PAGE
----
Why is a meeting the Dalai Lama something to brag on? While your plumber is not?
I got to tell you (metaphorically speaking, at least) I learned a lot from my plumber. Maybe I should write that up... sometime.

The Ubiquity of Evil

I get a kick out of feeling Holier than Thou. I mean, it's not based in reality. If I had the means, I, too, would live a jet-setting lifestyle, flying hither and yon, pumping ton upon ton of hydrocarbon waste directly into the upper atmosphere. But I don't have the cash to spare, so I don't travel as much as I would if money were, truly, no object.

In fact, I simply don't have enough cash to do most things I might like. And therefore, I forgo such pleasures... as might otherwise contribute to Global Warming.

See (I believe), a person can figure their contribution to Global Warming pretty easily by simply counting up how much money they spend.

So, I get a kick out of folks, claiming to be Do Gooders, as they fly back and forth to and from the Amazon Rainforest, apparently oblivious to the fact that all that fuel they are consuming is destroying the planet. Oh, and that tribe they are so desperately trying to help, they are just helping to join The Market. And that's all the Global Conspiracy wanted out of that ignorant bunch of savages, in the first place.

Let me cover the one, then the next.

Every dollar spent destroys the planet. There are small exceptions... such as for hardcore physical labor. If a person gets a massage, the masseuse's labor is environmentally neutral, as it does not help or hurt the planet (though, the masseuse's existence probably does). But the act of driving a car to get a massage destroys the planet. And if the massage is happening indoors, well, that building pretty specifically destroyed all of the planet where it was built... and then, there are the construction materials (lumber from some forest, gypsum board from some mine, and so on and so forth).

Thus, overwhelmingly, any individual's hit on the environment can be measured in the dollars they spend... on basically everything. Was the store in which you purchased that beeswax candle environmentally friendly? Or did the construction of the building kill everything that was growing there (possibly only months before)? And don't think you can escape blame by purchasing things off the web, as the those come via electricity intensive data centers, land flattening warehouses, and fleets of gas guzzling delivery trucks.

Thus, in the end (and only as a slight over-simplification), every dollar you spend (and likely earn) destroys the environment.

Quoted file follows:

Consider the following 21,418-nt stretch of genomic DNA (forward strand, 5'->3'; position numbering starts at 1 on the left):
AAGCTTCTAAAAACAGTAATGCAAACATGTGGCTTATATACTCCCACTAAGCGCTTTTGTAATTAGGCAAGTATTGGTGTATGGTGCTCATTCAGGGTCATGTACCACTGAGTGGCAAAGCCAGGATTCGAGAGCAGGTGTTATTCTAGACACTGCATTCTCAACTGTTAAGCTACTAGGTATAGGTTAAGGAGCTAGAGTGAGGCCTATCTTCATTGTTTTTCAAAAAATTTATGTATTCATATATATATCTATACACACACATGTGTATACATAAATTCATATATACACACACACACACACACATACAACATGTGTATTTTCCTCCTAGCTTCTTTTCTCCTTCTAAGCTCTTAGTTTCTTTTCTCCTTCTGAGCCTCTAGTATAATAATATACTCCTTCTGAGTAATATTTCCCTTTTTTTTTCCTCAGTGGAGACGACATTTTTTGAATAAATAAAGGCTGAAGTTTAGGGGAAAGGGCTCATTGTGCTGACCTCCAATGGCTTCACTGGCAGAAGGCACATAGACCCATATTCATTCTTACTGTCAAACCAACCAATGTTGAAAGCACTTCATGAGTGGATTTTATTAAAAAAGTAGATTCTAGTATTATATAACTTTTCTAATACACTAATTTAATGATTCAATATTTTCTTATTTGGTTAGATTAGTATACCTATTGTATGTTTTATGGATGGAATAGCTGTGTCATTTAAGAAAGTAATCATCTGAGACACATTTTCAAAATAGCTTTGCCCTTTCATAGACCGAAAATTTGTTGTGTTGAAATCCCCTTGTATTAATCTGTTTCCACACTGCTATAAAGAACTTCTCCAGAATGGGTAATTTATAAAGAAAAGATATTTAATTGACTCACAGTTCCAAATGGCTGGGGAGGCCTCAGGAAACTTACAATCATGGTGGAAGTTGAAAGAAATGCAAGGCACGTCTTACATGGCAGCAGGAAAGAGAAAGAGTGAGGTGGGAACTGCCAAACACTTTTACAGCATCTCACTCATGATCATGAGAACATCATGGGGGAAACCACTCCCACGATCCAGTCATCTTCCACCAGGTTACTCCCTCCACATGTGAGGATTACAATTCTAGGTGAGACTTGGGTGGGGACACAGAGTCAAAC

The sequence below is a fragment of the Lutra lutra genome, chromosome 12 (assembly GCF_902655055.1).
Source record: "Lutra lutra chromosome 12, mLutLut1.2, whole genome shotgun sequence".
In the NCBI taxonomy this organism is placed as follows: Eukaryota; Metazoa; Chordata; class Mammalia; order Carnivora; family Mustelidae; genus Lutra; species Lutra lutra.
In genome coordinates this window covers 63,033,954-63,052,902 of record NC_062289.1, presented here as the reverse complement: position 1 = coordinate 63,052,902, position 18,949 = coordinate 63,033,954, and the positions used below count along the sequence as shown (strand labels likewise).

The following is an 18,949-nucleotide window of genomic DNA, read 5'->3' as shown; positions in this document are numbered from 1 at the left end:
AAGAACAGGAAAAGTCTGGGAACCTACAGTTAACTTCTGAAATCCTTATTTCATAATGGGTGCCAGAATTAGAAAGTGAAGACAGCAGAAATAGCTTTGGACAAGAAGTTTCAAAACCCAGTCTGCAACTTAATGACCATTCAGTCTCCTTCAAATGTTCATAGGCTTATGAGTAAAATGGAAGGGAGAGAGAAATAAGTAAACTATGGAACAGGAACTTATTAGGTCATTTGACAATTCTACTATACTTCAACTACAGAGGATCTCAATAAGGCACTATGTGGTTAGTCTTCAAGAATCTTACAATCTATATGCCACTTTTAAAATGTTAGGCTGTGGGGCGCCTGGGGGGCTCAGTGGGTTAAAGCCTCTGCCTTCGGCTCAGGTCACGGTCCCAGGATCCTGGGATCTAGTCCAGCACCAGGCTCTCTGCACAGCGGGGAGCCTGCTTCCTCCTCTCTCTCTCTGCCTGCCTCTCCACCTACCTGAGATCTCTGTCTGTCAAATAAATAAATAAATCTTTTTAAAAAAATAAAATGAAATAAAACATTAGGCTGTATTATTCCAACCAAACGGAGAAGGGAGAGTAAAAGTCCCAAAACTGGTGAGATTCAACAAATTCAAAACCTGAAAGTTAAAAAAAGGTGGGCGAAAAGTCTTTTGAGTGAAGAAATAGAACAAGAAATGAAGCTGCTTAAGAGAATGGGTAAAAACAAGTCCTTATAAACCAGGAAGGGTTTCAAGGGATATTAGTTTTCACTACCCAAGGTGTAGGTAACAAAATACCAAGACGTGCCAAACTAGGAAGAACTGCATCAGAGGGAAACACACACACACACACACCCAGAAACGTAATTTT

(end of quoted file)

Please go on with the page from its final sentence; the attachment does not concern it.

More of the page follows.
Now, John likes (or so I gather) to fly to South America with groups of people on what I will call Eco-Tourism Vacations. He acts as a tour guide and introduces normals to natives. It sounds very cool and like a great way to spend one's life. But outside of the gas utilized in air travel, the destruction of the environment building hotels, and stuff like that, there is the cultural transference.

The savages will always be savages until they are not: until they hire lawyers and accountants to fight for their land... and start selling Eco-Tours to make a few bucks.

Which is to say, the savages will be savages until they join the Modern Market Economy, which is all the 'Economic Hit Men' and 'Jackals' wanted in the first place.

I mean, do you get that?

There is no winning this game.

No one gets out alive.

And no body gets to say (though lots like to pretend) that they are more honourable than the next.

Welcome to the World

In my opinion (but I also think, in the opinion of those who matter, mainly members of the IMF governing board), the purpose of IMF (International Monetary Fund) is to ease the ascension and integration of Third World Counties into the World Economy. That is to say, the IMF seeks to facilitate the conversion of backwards people into exploitable members of The World Market, who will (quite naturally) start on the bottom, but eventually be able to win (and/or buy) their freedom and join the civilized nations at the top of the pile.

Forty Acres and a Mule

Most folks do not own Forty Acres and a Mule. In essence (and at contact), members of jungle tribes have (metaphorically speaking) Fort Acres and a Jungle Monkey. They are land rich. Much richer in material resources than you or I... and we've been working our entire lives.

Of course, this is where the opposition (and, yeah, I think of them as the opposition) point to fairness and say, 'It's theirs.'

Is it?

By what Right?

Certainly not the Power of Might, if you catch my drift.

And as sure as Shine'ola, they will lose their land until they've managed to amass said Might: be it by Hook or by Crook... or by the tireless efforts of First World Do Good Volunteers.